Doing a research project, getting it reviewed, and released, could be anywhere for 6 months to 10 years. Lets call it 10 years. You may get 1 big project done, you may get 20 little ones done. I'm also guessing a bit high because your first work is rarely your best, and once you're acquainted with a subject it makes sense to spend some time as the expert (rather than do one project, and then let the speciality stagnate for another 20 years until another expert comes).

Sum them all up and that's 16 + 4 + 7 +10. 37 years.

I reckon that's a ballpark answer. It improves the pool of human knowledge slightly with each generation, which is a little above the goal of your question, but this will make up for occasional losses of knowledge if things go wrong when the threshold is quite tight.

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    $\begingroup$ I had similar calculations, and came up with 24(reproduce)+18(raise, contribute to learning) = 42 years. But your calculations are more precise. $\endgroup$ Sep 17, 2020 at 16:37
  • $\begingroup$ Is knowledge limited to academia? What about practical skills? Art? Literature? Are you assuming that the absolute majority of people reach their peak in their 30s? $\endgroup$
    – Otkin
    Sep 18, 2020 at 5:48
  • $\begingroup$ @otkin no, but I feel academia is a good proxy because theres a period of learning, a period of creating, and a period of review to improve for next time. That applies to art and literature and anything else. I can get also get a PhD in literature or art and contribute something in my 10 years to that field. $\endgroup$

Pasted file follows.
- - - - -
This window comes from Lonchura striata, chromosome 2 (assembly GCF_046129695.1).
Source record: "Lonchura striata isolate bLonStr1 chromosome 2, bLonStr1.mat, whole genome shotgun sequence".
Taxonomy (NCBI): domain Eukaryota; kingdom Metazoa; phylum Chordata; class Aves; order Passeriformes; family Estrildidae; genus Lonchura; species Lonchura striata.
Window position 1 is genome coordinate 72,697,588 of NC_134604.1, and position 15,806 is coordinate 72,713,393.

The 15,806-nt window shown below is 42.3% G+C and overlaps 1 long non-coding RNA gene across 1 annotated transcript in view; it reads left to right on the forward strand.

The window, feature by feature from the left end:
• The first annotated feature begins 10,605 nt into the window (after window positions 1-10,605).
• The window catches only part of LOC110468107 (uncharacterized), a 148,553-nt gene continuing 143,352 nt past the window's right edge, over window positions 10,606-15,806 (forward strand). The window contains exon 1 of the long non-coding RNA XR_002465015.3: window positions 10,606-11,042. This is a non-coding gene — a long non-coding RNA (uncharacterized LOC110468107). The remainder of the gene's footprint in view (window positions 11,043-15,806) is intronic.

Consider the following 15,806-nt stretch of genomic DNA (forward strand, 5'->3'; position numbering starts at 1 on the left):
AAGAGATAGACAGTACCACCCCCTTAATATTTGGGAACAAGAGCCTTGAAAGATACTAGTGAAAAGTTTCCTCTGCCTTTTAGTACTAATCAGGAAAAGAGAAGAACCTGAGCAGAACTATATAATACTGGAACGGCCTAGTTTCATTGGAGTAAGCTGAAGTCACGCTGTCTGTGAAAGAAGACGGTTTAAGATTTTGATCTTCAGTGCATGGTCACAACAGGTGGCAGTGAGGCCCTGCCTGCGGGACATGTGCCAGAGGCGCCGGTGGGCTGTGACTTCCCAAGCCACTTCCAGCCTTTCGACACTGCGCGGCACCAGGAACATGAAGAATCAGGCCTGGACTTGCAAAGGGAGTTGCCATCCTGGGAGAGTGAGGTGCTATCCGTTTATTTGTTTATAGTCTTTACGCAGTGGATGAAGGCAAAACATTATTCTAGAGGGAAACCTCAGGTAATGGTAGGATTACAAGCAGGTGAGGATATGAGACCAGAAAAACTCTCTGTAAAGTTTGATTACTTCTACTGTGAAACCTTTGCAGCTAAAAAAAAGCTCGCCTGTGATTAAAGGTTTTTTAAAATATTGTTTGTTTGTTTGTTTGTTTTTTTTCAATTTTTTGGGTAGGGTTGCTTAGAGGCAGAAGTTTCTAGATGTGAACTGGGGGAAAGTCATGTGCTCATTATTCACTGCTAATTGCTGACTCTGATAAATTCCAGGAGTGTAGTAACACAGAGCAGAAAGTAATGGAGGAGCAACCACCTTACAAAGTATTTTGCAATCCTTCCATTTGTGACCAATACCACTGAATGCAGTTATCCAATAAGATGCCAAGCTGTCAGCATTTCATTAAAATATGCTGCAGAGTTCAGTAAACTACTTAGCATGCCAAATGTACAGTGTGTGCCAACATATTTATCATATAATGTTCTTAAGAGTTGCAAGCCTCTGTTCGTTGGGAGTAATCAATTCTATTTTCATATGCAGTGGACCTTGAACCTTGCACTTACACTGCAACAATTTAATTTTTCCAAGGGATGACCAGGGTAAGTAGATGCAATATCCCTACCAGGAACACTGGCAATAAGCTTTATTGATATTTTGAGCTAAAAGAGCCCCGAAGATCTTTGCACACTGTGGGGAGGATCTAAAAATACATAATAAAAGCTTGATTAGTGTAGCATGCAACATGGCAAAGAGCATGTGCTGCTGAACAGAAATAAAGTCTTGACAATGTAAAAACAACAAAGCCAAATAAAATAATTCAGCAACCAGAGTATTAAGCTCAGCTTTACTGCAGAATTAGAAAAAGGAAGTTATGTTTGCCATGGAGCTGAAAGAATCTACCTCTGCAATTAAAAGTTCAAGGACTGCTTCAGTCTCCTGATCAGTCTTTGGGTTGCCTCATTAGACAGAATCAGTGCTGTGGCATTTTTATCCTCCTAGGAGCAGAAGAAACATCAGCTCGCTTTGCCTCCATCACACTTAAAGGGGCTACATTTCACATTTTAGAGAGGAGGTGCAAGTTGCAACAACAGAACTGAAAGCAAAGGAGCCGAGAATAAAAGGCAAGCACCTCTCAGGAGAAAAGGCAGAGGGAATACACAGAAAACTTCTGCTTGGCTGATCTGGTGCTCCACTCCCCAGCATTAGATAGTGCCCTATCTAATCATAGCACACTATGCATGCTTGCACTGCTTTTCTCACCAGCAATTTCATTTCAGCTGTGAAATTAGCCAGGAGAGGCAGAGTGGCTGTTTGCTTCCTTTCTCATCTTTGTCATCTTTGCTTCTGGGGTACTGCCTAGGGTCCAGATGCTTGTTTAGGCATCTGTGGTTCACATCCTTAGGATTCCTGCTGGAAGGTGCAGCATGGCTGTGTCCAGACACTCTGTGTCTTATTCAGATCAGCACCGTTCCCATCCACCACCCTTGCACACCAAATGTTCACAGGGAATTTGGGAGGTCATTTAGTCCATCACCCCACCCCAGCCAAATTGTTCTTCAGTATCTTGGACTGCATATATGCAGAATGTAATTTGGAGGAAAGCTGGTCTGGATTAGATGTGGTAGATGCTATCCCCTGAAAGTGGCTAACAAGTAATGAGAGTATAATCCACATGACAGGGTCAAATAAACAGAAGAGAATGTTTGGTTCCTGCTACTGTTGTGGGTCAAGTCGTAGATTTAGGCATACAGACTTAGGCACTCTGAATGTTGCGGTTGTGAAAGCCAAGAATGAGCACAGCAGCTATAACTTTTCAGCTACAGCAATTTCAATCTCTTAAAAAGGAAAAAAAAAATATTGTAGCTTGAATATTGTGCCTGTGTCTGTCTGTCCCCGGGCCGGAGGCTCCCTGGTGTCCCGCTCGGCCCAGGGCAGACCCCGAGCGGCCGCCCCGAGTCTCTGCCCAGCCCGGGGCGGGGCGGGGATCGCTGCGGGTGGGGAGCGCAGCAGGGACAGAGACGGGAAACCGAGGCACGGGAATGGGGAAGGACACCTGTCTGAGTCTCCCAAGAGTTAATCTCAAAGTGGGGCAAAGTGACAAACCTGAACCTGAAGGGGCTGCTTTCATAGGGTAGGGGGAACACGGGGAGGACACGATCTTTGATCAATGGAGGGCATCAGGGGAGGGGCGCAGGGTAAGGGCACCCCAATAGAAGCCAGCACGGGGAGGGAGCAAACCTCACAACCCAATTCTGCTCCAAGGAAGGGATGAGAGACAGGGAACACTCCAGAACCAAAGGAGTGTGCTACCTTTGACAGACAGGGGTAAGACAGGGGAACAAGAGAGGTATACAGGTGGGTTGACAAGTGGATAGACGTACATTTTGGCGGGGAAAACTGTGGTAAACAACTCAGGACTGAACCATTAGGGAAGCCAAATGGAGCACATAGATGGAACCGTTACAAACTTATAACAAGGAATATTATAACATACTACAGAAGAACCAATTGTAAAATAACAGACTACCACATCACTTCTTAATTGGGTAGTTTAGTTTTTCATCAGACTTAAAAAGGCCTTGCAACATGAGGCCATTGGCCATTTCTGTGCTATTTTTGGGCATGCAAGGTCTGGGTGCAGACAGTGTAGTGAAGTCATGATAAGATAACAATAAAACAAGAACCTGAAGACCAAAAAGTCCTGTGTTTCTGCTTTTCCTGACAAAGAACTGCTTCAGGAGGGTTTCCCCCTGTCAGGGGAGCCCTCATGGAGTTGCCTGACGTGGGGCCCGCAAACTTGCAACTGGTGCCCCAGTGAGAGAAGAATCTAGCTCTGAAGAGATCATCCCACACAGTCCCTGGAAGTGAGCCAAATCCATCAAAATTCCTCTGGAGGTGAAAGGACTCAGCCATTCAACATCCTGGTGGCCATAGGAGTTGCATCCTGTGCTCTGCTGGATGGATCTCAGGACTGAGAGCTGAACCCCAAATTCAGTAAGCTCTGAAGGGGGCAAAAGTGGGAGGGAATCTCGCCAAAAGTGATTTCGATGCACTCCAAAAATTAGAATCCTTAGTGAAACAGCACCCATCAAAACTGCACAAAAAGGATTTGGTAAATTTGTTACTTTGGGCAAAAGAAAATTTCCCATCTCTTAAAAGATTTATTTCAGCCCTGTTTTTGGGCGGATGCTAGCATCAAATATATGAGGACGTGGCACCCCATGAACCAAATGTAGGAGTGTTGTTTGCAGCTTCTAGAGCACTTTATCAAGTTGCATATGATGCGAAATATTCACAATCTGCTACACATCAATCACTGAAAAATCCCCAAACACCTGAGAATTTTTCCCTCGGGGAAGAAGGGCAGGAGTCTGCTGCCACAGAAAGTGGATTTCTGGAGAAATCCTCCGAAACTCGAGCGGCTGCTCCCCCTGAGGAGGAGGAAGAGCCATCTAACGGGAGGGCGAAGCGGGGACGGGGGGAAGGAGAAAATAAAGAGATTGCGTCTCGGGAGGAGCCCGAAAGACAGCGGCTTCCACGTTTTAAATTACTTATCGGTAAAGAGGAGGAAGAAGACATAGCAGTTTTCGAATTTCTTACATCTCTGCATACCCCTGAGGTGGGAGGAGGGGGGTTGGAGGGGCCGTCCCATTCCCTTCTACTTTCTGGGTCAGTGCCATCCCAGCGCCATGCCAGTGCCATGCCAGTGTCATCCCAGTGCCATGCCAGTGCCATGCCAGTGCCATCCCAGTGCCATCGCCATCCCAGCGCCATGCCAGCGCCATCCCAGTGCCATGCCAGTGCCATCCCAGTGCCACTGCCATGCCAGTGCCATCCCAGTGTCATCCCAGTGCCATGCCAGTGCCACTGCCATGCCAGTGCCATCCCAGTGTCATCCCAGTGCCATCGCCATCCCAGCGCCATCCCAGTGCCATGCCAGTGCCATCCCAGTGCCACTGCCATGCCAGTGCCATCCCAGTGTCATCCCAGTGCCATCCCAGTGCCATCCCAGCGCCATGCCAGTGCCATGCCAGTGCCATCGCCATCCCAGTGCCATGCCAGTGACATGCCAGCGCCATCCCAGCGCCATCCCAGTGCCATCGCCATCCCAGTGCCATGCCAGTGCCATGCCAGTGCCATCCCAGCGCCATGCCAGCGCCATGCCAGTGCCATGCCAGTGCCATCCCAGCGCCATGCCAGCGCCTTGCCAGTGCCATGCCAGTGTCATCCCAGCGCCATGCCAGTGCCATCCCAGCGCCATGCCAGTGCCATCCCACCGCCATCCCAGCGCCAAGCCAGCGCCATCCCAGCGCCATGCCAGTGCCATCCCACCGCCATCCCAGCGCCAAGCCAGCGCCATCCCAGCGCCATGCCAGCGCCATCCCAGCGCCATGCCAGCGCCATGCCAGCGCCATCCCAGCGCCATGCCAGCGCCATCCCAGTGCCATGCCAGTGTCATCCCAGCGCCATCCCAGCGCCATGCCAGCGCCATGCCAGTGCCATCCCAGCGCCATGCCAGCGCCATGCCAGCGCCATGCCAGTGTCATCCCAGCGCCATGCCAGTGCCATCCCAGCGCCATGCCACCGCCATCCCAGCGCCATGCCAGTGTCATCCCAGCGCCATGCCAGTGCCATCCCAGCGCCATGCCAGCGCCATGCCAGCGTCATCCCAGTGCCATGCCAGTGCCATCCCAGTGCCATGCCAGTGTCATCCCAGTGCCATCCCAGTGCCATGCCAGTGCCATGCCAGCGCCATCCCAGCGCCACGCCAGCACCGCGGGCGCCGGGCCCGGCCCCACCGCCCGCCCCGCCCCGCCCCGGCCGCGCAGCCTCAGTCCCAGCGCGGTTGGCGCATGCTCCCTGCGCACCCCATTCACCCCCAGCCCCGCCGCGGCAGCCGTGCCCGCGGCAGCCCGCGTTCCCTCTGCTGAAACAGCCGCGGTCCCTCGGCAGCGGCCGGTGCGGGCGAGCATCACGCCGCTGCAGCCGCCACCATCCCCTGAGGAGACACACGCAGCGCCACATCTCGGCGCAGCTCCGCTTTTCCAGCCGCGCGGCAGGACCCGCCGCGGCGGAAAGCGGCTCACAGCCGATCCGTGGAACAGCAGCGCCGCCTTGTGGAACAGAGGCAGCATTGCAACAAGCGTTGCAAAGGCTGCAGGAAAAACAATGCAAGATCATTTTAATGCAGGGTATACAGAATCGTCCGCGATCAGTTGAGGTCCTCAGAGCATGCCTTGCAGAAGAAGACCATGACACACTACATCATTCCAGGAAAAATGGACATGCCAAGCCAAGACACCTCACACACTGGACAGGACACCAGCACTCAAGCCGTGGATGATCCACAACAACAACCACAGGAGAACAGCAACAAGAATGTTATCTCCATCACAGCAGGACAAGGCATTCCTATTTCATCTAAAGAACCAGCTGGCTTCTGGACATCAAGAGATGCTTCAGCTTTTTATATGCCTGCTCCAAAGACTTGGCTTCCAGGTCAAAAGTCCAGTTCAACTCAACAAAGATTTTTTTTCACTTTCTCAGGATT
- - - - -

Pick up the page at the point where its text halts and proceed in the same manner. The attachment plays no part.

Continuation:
– Ash
    Sep 18, 2020 at 6:44
  • $\begingroup$ On average, painters reach the peak (create their most valuable work) at 42, modern-day physicists produce their best work at 48. Experimental thinkers achieve creativity peak at mid-50s after decades of accumulating data and experience. Moreover, there are qualitative differences in knowledge created and collected by conceptual and experimental thinkers. If 37 were the age limit, humanity would not be where we are now. $\endgroup$
    – Otkin
    Sep 18, 2020 at 7:34

I think that modern humans live sufficiently long. Perhaps, they could live to 100 on average (but maybe I just like round numbers).

If you want to introduce more mutations into the human population you should advocate for later births. If both parents are not in their prime the chances of mutation are increased. Although, as all random changes to the genome, these mutations are not guaranteed to be beneficial.

On a more serious note, humans by their very existence prove that they reached the equilibrium. We are almost at the point where we are no longer subject to evolutionary pressures. Our ability to collect, preserve, and pass the knowledge onto the next generations allows us to adapt better and faster to much more rapid changes in the environment than genetic mutations would ever allow complex organisms.

Intelligence and knowledge are much more effective when it comes to adaptation. The more intelligent your species, the longer they can accumulate knowledge, and the higher density of information they can pass on their offsprings, the less genetic mutations matter.

  • $\begingroup$ A supplementary question: In what direction you believe the current equilibrium would shift, longer lifespan or shorter one? $\endgroup$ Sep 18, 2020 at 7:38
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    $\begingroup$ @DeepakChaudhary Longer if we transcend our own biology. We are too afraid of death. $\endgroup$
    – Otkin
    Sep 18, 2020 at 16:26